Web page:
ERT the next morning was in the Coney Mall section of the park, featuring The Racer, Flight of Fear, the Zephyr swings, and the Dodgem bumper cars. I arrived a few minutes late so my friends were already riding stuff when I walked in, but I joined them and we continued riding. Flight of Fear, an indoor launched coaster in the dark, was running every other cycle with its lights on, an experience the general public typically never gets to see. Although the ride in some ways is a little more scary when you can see it, because it’s just a huge twisted mass of steel that comes VERY close to your head in several places haha.
We were on our own for lunch on this day, so I decided to try the BBQ Bacon grilled cheese sandwich at the new Tom and Chee location, where they take a grilled cheese and put bacon, bbq chips, and bbq sauce in it. It instantly became my favorite food item in the park as it was quite delicious.
One of the highlights of every Coasterstock is the backstage Beast tour. The Beast of course being the park’s landmark wooden coaster tucked away in the woods. We got to walk way back into the ride area and got some amazing views of the coaster that regular guests don’t get to see. Don Helbig, the park’s PR manager, held a quick presentation talking a little bit about the ride’s history as well as some fun facts about the ride while back there.
Because Friday’s Diamondback tour was cancelled due to weather, Don offered it on Saturday just before dinner, so he took us back behind the Crypt building to get a great view of both Diamondback and Mystic Timbers.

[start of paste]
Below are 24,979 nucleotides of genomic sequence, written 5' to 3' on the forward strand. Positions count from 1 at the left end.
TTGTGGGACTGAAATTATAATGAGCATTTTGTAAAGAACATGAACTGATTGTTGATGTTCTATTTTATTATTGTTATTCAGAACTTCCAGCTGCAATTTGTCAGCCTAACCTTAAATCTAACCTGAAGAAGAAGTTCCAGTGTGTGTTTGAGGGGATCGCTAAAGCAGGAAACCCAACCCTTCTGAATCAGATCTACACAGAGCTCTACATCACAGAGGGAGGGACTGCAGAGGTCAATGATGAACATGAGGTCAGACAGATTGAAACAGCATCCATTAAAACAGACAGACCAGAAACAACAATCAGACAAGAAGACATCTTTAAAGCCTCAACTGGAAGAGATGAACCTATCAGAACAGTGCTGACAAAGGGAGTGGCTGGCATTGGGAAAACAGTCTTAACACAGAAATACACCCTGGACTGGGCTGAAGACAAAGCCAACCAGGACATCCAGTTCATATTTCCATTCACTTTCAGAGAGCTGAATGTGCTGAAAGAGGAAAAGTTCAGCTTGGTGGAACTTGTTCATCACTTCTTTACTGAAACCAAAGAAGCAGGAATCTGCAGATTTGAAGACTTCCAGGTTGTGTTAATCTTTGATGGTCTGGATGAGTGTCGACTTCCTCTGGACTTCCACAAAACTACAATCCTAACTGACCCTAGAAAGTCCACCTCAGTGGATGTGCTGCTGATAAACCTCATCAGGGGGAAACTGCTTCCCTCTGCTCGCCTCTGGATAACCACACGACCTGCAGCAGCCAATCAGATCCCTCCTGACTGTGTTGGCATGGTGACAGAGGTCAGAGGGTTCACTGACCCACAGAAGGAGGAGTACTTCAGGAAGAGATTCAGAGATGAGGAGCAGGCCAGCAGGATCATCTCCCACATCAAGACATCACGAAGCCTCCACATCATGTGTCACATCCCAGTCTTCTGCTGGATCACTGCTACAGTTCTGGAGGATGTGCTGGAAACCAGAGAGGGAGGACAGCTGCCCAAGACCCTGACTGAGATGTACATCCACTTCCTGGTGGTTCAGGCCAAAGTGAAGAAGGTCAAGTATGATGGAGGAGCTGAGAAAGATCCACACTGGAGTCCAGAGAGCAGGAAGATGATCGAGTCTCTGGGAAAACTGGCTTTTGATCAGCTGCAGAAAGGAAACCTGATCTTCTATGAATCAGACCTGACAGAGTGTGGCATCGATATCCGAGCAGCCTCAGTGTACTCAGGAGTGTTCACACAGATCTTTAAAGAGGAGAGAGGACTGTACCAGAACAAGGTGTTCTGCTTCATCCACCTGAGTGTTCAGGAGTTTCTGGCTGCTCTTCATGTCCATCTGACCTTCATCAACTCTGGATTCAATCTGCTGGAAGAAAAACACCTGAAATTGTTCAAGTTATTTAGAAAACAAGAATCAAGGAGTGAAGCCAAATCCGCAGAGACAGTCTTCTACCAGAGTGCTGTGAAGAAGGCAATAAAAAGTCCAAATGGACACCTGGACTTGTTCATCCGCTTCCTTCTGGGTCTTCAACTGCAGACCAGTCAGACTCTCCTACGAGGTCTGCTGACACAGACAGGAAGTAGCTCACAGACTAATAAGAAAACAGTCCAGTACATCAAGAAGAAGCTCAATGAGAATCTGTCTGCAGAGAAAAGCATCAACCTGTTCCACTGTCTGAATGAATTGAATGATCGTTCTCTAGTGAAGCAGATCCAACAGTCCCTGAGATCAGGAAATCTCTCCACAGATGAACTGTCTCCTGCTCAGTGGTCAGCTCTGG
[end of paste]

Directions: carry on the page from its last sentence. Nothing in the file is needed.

Dinner was provided that evening in the picnic grove. One of the speakers for this day was Jeff Pike, Co-Founder and President of Skyline Attractions and former lead design engineer for Great Coasters International. Now I’m a huge geek when it comes to designing roller coasters. I love figuring out how they work, how they are built, and how they are designed, so this presentation was my favorite of the entire weekend. Despite the fact that Jeff is no longer a GCI employee, he still does design work for the company. In fact, the final design of Mystic Timbers was created by Jeff. He went on to explain some of the challenges that came with the project, including how he had to reroute a section of track after accidentally going outside the ride’s boundary line. Fascinating stuff. He also told his story about how he got into the industry, and how he slowly worked his way to becoming a roller coaster designer.
So Alex and Matt and I made our way to the back of the park to prepare for Saturday’s ERT. We were sitting in Rivertown and had some LaRosa’s pizza to munch on when the skies opened. Right at park closing, a big storm rolled through. Heavy rains, lots of lightning and thunder, the whole package. Several attendees bailed early because they thought there would be no ERT, but we decided to stick it out and wait. It turned out to be a great idea, because at around 11:30pm, Diamondback started cycling trains. My friends and I all rushed to jump in line at Mystic Timbers, which wasn’t quite ready yet, and the ride host told all of us to go to The Beast, which was running, so we all ran that direction and had a very wet but memorable night ride on The Beast. By that time Timbers was ready, so we rode that, then made our way to Diamondback, which unfortunately already went down by the time we got to it, so we finished our Coasterstock with one final ride on Mystic Timbers.
I had a blast. My friends had a blast. Everyone at Coasterstock seemed to have a blast. Kings Island really knows how to treat us coaster enthusiasts well. A huge thanks to Kings Island for hosting an amazing event year after year.
Until next time, I’ll catch you in the front seat!